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9 Investments That Made Higher Returns Than Index Funds – More Than 11%

If you want to build wealth, you have to invest in the stock market. The market has provided average returns of over 10% for nearly 100 years. Financial expert Dave Ramsey even claims you can earn 12% per year through mutual funds.

A lot of people are afraid to invest in the stock market, mainly because they don’t know how. But the easiest way to do that is through an index fund. Those are funds tied to specific market indexes, that match the performance of the index.

For that reason, they tend to be more stable than owning individual stocks. Mostly, they don’t take the wild swings individual stocks do, particularly to the downside.

An excellent example is the Vanguard 500 Index Fund Investor Shares (VFINX), an index fund that has close to a half billion dollars.

No less an authority than Warren Buffett recommends investors buy index funds. Ironically however, Warren Buffett didn’t make his money investing in index funds! And you may not either.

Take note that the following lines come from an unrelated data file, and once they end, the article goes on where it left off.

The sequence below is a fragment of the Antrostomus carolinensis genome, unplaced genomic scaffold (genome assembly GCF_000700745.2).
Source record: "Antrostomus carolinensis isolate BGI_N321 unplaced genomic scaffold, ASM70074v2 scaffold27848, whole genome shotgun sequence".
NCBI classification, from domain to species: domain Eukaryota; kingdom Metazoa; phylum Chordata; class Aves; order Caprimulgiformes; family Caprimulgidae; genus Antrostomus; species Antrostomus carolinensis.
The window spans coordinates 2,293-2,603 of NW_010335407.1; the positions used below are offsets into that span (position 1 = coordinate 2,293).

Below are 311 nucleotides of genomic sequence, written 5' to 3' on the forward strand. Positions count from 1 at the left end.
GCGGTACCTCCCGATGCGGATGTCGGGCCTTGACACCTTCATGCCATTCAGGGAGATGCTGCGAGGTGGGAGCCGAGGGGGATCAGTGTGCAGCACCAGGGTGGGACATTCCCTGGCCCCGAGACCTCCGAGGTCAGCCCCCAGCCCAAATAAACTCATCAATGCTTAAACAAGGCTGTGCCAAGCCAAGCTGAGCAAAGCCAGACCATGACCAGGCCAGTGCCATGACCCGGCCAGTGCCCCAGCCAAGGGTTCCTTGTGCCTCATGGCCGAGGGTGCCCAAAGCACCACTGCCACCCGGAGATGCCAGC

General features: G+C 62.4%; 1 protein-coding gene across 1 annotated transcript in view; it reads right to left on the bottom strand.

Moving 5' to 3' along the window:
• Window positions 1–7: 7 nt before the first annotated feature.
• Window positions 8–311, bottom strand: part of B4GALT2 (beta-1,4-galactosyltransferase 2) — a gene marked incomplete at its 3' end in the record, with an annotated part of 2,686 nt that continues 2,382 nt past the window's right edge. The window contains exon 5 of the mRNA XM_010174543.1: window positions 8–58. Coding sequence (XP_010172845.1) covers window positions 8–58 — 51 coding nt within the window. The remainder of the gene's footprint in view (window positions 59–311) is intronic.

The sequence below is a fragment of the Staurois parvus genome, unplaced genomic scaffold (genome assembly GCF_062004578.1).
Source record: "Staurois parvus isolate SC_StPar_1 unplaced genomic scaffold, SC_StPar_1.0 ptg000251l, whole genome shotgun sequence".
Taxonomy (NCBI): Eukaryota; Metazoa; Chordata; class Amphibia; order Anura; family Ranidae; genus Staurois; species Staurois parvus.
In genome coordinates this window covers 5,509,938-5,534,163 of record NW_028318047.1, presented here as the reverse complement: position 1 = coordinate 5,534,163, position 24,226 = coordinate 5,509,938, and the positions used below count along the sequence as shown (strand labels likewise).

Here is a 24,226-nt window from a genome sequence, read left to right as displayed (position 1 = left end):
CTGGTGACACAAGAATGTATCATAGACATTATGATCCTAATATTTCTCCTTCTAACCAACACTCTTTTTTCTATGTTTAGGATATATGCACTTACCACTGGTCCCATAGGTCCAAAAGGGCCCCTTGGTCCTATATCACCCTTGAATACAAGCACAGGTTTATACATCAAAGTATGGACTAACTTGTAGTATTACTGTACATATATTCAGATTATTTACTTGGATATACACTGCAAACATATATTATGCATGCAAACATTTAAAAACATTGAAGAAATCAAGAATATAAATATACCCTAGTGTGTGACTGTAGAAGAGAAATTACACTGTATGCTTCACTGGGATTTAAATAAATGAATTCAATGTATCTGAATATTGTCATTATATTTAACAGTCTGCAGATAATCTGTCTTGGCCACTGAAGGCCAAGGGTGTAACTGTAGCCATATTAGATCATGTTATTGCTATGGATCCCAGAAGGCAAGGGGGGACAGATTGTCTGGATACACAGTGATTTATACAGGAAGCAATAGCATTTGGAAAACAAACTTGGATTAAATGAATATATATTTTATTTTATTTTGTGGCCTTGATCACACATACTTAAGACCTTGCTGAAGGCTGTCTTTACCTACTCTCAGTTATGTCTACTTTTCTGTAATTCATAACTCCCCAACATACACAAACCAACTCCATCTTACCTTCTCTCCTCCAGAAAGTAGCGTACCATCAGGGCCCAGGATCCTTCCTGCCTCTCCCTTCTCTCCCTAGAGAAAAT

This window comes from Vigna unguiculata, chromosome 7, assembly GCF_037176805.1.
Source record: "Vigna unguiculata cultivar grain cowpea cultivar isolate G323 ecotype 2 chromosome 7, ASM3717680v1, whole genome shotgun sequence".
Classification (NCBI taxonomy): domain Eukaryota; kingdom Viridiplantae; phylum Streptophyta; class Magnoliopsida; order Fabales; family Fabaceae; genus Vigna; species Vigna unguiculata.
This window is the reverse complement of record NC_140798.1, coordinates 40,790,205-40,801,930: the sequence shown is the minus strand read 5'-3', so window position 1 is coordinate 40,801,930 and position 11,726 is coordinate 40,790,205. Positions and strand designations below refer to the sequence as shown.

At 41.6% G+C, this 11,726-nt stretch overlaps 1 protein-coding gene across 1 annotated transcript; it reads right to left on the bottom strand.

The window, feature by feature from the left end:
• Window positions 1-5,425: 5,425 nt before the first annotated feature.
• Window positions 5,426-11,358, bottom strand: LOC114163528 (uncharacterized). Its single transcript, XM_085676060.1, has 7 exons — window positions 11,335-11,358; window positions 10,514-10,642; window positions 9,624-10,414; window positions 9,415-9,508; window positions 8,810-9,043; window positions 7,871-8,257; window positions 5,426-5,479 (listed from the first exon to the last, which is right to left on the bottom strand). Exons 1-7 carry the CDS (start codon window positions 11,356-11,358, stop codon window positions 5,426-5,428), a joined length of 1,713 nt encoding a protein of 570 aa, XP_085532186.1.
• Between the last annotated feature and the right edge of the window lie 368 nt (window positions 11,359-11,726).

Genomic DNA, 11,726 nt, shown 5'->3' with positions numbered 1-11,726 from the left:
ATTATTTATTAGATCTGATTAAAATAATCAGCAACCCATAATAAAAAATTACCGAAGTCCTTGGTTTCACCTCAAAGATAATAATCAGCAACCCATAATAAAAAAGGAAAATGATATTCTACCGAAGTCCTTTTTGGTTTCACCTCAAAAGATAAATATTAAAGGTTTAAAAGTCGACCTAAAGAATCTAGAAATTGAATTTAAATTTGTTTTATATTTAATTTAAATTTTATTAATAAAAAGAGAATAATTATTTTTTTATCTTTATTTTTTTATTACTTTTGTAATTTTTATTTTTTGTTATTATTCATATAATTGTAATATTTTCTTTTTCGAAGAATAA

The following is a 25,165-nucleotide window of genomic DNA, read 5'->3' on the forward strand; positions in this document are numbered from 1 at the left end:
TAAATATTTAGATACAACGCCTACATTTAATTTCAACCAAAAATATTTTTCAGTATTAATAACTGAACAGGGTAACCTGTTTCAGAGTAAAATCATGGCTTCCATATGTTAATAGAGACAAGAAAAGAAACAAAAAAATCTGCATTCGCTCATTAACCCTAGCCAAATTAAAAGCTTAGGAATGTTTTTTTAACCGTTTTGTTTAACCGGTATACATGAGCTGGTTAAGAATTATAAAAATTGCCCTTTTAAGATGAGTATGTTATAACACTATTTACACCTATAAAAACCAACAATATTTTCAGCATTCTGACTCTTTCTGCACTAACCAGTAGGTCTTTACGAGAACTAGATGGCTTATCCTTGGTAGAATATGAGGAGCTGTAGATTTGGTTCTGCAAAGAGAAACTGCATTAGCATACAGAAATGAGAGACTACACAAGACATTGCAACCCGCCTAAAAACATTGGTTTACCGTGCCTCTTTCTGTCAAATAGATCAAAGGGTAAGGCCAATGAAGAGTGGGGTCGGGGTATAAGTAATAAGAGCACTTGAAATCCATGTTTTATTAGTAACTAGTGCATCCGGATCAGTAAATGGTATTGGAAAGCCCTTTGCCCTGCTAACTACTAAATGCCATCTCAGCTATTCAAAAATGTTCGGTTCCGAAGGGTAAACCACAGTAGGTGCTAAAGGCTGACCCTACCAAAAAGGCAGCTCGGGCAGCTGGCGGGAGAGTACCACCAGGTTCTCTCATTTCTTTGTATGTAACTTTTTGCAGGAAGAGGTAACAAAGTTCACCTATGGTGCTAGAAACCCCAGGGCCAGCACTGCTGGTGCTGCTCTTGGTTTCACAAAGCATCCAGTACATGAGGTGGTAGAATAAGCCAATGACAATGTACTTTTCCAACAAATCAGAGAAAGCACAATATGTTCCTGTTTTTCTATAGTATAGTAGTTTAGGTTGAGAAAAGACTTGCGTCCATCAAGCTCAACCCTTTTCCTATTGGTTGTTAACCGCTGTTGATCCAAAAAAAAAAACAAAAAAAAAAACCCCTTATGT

No, there are other ways you can invest, most that are outside the stock market, and they can provide much higher returns. That’s why in this article we’re going to talk about investments that have produced higher returns than index funds, at least they have for me.

I’m certainly not saying you shouldn’t invest in index funds. But you should also know you’re not limited to index funds, and that’s what we’re going to discuss. Each of these nine investments I’ve put my money into over the years have produced much higher returns than index funds. Each has yielded many times more than 11%.

Interested? You should be! Just be prepared to fully expand your idea of what an investment is. We’re going out-of-the-box with this list – way out!

Here goes…

1. My Blog

My blog, Good Financial Cents required only a small investment of money. That included buying the domain, the WordPress theme, the logo and then a pretty header for my site. My total cash outlay was only between $700 and $800. From that modest investment I’ve made literally millions of dollars.